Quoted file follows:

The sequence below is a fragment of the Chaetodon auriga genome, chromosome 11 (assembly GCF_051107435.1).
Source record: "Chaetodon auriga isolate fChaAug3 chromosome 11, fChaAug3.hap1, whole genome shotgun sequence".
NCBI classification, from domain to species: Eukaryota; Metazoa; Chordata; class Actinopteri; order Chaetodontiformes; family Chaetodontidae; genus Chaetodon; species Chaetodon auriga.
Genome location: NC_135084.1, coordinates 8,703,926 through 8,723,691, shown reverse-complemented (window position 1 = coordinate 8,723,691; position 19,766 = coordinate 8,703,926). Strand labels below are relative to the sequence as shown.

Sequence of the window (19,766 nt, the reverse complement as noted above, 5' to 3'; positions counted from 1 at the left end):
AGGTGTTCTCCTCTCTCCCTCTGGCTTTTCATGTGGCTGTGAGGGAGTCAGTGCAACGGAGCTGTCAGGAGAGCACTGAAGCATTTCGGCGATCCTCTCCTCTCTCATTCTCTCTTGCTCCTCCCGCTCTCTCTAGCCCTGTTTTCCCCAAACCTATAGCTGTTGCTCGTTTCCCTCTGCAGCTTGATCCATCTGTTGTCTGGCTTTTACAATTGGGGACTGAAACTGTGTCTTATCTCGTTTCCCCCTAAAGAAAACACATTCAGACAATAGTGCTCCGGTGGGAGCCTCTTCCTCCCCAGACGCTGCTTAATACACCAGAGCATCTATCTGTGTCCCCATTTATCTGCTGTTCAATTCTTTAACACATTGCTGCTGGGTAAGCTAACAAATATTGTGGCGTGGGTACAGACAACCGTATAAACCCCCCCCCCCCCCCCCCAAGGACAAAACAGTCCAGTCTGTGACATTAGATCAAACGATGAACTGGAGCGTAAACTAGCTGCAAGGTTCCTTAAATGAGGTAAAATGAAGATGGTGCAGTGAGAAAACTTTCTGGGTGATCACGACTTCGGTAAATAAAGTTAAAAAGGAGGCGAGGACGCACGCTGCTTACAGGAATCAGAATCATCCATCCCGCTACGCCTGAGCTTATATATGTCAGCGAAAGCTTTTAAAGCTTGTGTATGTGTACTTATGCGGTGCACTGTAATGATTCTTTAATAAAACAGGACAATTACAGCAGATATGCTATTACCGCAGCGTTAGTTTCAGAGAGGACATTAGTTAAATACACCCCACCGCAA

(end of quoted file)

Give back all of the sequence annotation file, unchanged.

The sequence below is a fragment of the Chaetodon auriga genome, chromosome 11 (assembly GCF_051107435.1).
Source record: "Chaetodon auriga isolate fChaAug3 chromosome 11, fChaAug3.hap1, whole genome shotgun sequence".
NCBI classification, from domain to species: Eukaryota; Metazoa; Chordata; class Actinopteri; order Chaetodontiformes; family Chaetodontidae; genus Chaetodon; species Chaetodon auriga.
Genome location: NC_135084.1, coordinates 8,703,926 through 8,723,691, shown reverse-complemented (window position 1 = coordinate 8,723,691; position 19,766 = coordinate 8,703,926). Strand labels below are relative to the sequence as shown.

Sequence of the window (19,766 nt, the reverse complement as noted above, 5' to 3'; positions counted from 1 at the left end):
AGGTGTTCTCCTCTCTCCCTCTGGCTTTTCATGTGGCTGTGAGGGAGTCAGTGCAACGGAGCTGTCAGGAGAGCACTGAAGCATTTCGGCGATCCTCTCCTCTCTCATTCTCTCTTGCTCCTCCCGCTCTCTCTAGCCCTGTTTTCCCCAAACCTATAGCTGTTGCTCGTTTCCCTCTGCAGCTTGATCCATCTGTTGTCTGGCTTTTACAATTGGGGACTGAAACTGTGTCTTATCTCGTTTCCCCCTAAAGAAAACACATTCAGACAATAGTGCTCCGGTGGGAGCCTCTTCCTCCCCAGACGCTGCTTAATACACCAGAGCATCTATCTGTGTCCCCATTTATCTGCTGTTCAATTCTTTAACACATTGCTGCTGGGTAAGCTAACAAATATTGTGGCGTGGGTACAGACAACCGTATAAACCCCCCCCCCCCCCCCCCAAGGACAAAACAGTCCAGTCTGTGACATTAGATCAAACGATGAACTGGAGCGTAAACTAGCTGCAAGGTTCCTTAAATGAGGTAAAATGAAGATGGTGCAGTGAGAAAACTTTCTGGGTGATCACGACTTCGGTAAATAAAGTTAAAAAGGAGGCGAGGACGCACGCTGCTTACAGGAATCAGAATCATCCATCCCGCTACGCCTGAGCTTATATATGTCAGCGAAAGCTTTTAAAGCTTGTGTATGTGTACTTATGCGGTGCACTGTAATGATTCTTTAATAAAACAGGACAATTACAGCAGATATGCTATTACCGCAGCGTTAGTTTCAGAGAGGACATTAGTTAAATACACCCCACCGCAA